Commandment #4: Good Code Doesn’t Reinvent the Wheel, it Stands on the Shoulders of Giants
Before potentially reinventing a wheel, think about how common the problem is you’re trying to solve or the function is you’re trying to perform. Somebody may have already implemented a solution you can leverage. Take the time to think about and research any such options, if appropriate and available.
That said, a completely reasonable counter-argument is that dependencies don’t come for “free” without any downside. By using a 3rd party or open source library that adds some interesting functionality, you are making the commitment to, and becoming dependent upon, that library. That’s a big commitment; if it’s a giant library and you only need a small bit of functionality do you really want the burden of updating the whole library if you upgrade, for example, to Python 3.x? And moreover, if you encounter a bug or want to enhance the functionality, you’re either dependent on the author (or vendor) to supply the fix or enhancement, or, if it’s open source, find yourself in the position of exploring a (potentially substantial) codebase you’re completely unfamiliar with trying to fix or modify an obscure bit of functionality.
Certainly the more well used the code you’re dependent upon is, the less likely you’ll have to invest time yourself into maintenance. The bottom line is that it’s worthwhile for you to do your own research and make your own evaluation of whether or not to include outside technology and how much maintenance that particular technology will add to your stack.
Below are some of the more common examples of things you should probably not be reinventing in the modern age in your project (unless these ARE your projects).
Figure out which of CAP you need for your project, then chose the database with the right properties. Database doesn’t just mean MySQL anymore, you can chose from:
- “Traditional” Schema’ed SQL: Postgres / MySQL / MariaDB / MemSQL / Amazon RDS, etc.
- Key Value Stores: Redis / Memcache / Riak
- NoSQL: MongoDB/Cassandra
- Hosted DBs: AWS RDS / DynamoDB / AppEngine Datastore
- Heavy lifting: Amazon MR / Hadoop (Hive/Pig) / Cloudera / Google Big Query
- Crazy stuff: Erlang’s Mnesia, iOS’s Core Data
Data Abstraction Layers
You should, in most circumstances, not be writing raw queries to whatever database you happen to chose to use. More likely than not, there exists a library to sit in between the DB and your application code, separating the concerns of managing concurrent database sessions and details of the schema from your main code. At the very least, you should never have raw queries or SQL inline in the middle of your application code. Rather, wrap it in a function and centralize all the functions in a file called something really obvious (e.g., “queries.py”). A line like
users = load_users() , for example, is infinitely easier to read than
users = db.query(“SELECT username, foo, bar from users LIMIT 10 ORDER BY ID”). This type of centralization also makes it much easier to have consistent style in your queries, and limits the number of places to go to change the queries should the schema change.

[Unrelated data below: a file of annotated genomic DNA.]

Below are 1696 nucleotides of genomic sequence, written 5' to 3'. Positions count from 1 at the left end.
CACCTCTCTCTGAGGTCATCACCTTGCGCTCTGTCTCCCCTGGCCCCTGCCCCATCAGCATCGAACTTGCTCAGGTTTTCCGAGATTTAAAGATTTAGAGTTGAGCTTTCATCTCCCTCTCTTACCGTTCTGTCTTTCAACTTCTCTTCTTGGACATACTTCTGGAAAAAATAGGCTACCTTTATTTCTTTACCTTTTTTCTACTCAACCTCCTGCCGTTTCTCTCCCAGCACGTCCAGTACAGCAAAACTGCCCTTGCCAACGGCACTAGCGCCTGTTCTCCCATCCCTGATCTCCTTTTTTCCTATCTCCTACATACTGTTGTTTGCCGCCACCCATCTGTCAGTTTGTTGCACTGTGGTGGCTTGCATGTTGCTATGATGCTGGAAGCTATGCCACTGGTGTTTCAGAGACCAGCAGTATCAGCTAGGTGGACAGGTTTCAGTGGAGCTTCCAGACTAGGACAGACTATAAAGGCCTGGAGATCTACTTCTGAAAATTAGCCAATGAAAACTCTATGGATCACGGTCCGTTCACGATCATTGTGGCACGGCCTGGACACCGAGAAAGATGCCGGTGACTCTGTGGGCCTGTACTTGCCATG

Other Common Libraries and Tools to Consider Leveraging
- Queuing or Pub/Sub Services. Take your pick of AMQP providers, ZeroMQ, RabbitMQ, Amazon SQS
- Storage. Amazon S3, Google Cloud Storage
- Monitoring: Graphite/Hosted Graphite, AWS Cloud Watch, New Relic
- Log Collection / Aggregation. Loggly, Splunk
- Auto Scaling. Heroku, AWS Beanstalk, AppEngine, AWS Opsworks, Digital Ocean
Commandment #5: Don’t Cross the Streams!
There are many good models for programming design, pub/sub, actors, MVC etc. Choose whichever you like best, and stick to it. Different kinds of logic dealing with different kinds of data should be physically isolated in the codebase (again, this separation of concerns concept and reducing cognitive load on the future-reader). The code which updates your UI should be physically distinct from the code that calculates what goes into the UI, for example.
Commandment #6: When Possible, Let the Computer Do the Work
If the compiler can catch logical errors in your code and prevent either bad behavior, bugs, or outright crashes, we absolutely should take advantage of that. Of course, some languages have compilers that make this easier than others. Haskell, for example, has a famously strict compiler that results in programmers spending most of their effort just getting code to compile. Once it compiles though, “it just works”. For those of you who’ve either never written in a strongly typed functional language this may seem ridiculous or impossible, but don’t take my word for it. Seriously, click on some of these links, it’s absolutely possible to live in a world without runtime errors. And it really is that magical.
Admittedly, not every language has a compiler or a syntax that lends itself to much (or in some cases any!) compile-time checking. For those that don’t, take a few minutes to research what optional strictness checks you can enable in your project and evaluate if they make sense for you. A short, non-comprehensive list of some common ones I’ve used lately for languages with lenient runtimes include:
This is by no means an exhaustive or the perfect list of commandments for producing “good” (i.e., easily maintainable) code. That said, if every codebase I ever had to pick up in the future followed even half of the concepts in this list, I will have many fewer gray hairs and might even be able to add an extra 5 years on the end of my life. And I’ll certainly find work more enjoyable and less stressful.